Mean fibril length (sometimes described as internodal distance or IND) of ePTFE materials having microstructures of nodes interconnected by fibrils is determined as taught by U.S. Pat. No. 5,747,128 to Campbell et al., at col. 6, lines 19-37. Mean fibril length of ePTFE substrate tubes is determined by examination of scanning electron photomicrographs of longitudinal cross sections of the wall of the tube in question.
It is difficult to use the method of the Campbell et al. patent for ePTFE materials which are substantially nodeless (such as ePTFE films described by U.S. Pat. No. 5,476,589 to Bacino). For these types of materials, individual fibril lengths are the lengths of individual fibrils between their points of intersection with other fibrils. Mean fibril lengths of such ePTFE film materials may be effectively estimated by those of ordinary skill by examination of scanning electron photomicrographs of the surfaces of the films.
Matrix tensile strength of ePTFE materials including ePTFE films is measured as taught by U.S. Pat. No. 3,953,566, using an INSTRON tensile testing machine with pneumatic cord and yarn grip jaws, a 25.4 mm wide sample, a 102 mm jaw separation distance and a crosshead speed of 200 mm/minute. The '589 ePTFE films used to construct various examples of the present invention typically have a matrix tensile strength of about 900 MPa when measured in the direction of higher strength.
Bubble point testing is one method of evaluating the porosity of materials. In the bubble point test, liquids with surface free energies less than that of ePTFE can be forced out of the structure with the application of a differential pressure. This clearing of the liquid will occur from the largest passageways first. A passageway is then created through which bulk air flow can take place. The air flow appears as a steady stream of small bubbles through the liquid layer on top of the sample. The pressure at which the first bulk air flow takes place is called the bubble point and is dependent on the surface tension of the test fluid and the size of the largest opening. The bubble point can be used as a relative measure of the structure of a membrane and is often correlated with some other type of performance criteria, such as filtration efficiency or pore size.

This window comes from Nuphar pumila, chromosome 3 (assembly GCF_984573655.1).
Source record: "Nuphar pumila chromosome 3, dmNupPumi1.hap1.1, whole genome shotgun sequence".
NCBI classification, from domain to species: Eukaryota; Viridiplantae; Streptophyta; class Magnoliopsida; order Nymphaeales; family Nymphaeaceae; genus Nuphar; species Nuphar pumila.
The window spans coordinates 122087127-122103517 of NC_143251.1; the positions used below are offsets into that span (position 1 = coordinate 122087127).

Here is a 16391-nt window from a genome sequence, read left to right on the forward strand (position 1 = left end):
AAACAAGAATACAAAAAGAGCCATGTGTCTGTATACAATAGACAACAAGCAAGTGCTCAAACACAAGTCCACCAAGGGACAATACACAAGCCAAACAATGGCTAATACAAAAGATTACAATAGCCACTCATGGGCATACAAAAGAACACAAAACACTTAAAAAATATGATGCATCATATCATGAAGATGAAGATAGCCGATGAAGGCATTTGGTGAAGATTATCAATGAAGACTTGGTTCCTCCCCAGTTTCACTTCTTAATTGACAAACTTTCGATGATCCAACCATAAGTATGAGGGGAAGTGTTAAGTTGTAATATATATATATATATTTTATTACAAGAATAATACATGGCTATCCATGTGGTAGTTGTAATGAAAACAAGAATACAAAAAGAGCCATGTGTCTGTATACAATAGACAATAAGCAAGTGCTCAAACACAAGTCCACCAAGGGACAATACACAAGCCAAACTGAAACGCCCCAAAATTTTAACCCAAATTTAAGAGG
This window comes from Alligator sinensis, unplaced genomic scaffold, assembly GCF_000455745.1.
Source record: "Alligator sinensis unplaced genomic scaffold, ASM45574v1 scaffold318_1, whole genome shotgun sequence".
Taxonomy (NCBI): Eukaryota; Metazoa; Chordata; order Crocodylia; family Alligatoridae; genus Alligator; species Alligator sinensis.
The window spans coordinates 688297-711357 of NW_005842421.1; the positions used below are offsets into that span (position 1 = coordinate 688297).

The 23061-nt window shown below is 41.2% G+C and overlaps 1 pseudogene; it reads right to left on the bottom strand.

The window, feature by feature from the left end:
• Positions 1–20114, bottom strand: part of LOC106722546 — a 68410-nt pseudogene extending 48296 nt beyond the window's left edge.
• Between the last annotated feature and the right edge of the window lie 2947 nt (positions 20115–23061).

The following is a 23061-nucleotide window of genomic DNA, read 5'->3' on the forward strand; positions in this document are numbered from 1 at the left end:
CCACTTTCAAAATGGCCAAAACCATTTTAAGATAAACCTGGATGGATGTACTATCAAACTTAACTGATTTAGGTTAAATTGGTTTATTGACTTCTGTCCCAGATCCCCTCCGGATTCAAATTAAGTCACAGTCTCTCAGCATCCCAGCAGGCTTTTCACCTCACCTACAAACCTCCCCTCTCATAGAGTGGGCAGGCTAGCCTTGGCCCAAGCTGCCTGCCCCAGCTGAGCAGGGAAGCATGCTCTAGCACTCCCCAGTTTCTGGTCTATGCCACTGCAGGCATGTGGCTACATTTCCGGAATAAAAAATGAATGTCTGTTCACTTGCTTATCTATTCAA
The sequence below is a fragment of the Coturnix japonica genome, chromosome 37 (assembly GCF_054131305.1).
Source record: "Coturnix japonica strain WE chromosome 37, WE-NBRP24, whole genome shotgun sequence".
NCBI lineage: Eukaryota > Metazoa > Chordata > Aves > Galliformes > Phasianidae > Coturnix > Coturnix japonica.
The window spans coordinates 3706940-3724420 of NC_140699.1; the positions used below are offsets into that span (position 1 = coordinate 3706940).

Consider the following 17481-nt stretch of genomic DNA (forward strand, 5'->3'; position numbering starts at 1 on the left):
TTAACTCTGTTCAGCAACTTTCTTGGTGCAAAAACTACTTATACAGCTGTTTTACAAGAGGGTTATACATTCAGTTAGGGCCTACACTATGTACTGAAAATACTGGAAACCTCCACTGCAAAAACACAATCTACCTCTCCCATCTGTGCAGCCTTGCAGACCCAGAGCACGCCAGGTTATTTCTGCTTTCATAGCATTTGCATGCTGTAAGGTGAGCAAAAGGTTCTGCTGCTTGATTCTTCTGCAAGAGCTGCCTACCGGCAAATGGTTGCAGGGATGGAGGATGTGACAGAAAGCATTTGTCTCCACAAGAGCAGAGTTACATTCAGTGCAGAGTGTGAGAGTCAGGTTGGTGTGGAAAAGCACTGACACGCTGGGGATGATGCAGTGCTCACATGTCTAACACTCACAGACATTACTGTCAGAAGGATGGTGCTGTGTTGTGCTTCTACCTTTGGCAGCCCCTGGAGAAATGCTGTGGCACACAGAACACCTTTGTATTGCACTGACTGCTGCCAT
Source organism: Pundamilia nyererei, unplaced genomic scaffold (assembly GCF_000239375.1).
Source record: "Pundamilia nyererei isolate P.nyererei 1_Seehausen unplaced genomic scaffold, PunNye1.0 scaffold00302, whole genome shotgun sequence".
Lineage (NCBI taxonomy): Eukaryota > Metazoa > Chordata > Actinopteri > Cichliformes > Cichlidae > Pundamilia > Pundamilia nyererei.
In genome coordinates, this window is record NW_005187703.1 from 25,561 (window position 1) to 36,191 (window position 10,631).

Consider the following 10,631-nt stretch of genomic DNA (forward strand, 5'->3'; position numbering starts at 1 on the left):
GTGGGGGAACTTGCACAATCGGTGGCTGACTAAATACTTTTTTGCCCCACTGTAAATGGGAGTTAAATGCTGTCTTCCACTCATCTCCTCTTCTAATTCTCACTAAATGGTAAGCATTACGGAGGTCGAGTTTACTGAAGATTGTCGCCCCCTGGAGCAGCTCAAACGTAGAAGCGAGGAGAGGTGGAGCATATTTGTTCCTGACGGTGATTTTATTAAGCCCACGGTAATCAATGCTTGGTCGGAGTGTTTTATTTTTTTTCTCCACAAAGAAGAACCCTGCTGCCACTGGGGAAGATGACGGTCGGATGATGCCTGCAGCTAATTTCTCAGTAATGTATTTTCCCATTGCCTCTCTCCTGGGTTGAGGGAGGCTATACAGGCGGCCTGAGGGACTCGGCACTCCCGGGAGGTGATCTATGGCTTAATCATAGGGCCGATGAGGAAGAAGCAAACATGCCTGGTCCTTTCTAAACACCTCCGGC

The bubble point is measured according to the procedures of ASTM F316-86. Isopropyl alcohol is used as the wetting fluid to fill the pores of the test specimen. The bubble point is the pressure of air required to displace the isopropyl alcohol from the largest pores of the test specimen and create the first continuous stream of bubbles detectable by their rise through a layer of isopropyl alcohol covering the porous media. This measurement provides an estimation of maximum pore size. Typical bubble points for ePTFE materials such as described herein are:
1 micron pore size:
psi (0.07 MPa)
0.5 micron pore size:
psi (0.14 MPa)
0.1 micron pore size:
psi (0.34 MPa)
0.05 micron pore size:
psi (1.37 MPa)
For purposes of the present invention, materials which indicate a bubble point value of greater than 50 psi are considered substantially non-porous.
Examples of ePTFE tubes of typically 3 mm inside diameter, 0.5 mm wall thickness and various fibril lengths are made for evaluation of surface smoothness and for further luminal surface modification directed to making vascular grafts with smooth PTFE luminal surfaces. These examples are based primarily on ePTFE tubes of 22, 8 and 4 micron mean fibril length, made according to the following descriptions. Some of the resulting ePTFE substrate tubes are provided with luminal surface coverings of ePTFE films, primarily of the '589 type. Some samples are provided with densified ends as described above to allow for implantation without a distal suture line directly exposed to the flow of blood. Various of these grafts are implanted acutely in dogs to ascertain patency and for gross evaluation of the luminal surfaces following retrieval.
While most samples are made using 3 mm inside diameter and 0.5 mm wall thickness, it is apparent that grafts of various diameters and wall thicknesses may be used. In particular, this includes grafts of inside diameters such 0.5 mm, 1.0 mm, 2 mm, 3 mm, 4 mm, 5 mm, 6 mm, 8 mm, 10 mm and larger. Generally, small diameter vascular grafts are considered to be grafts of 6 mm inside diameter or smaller.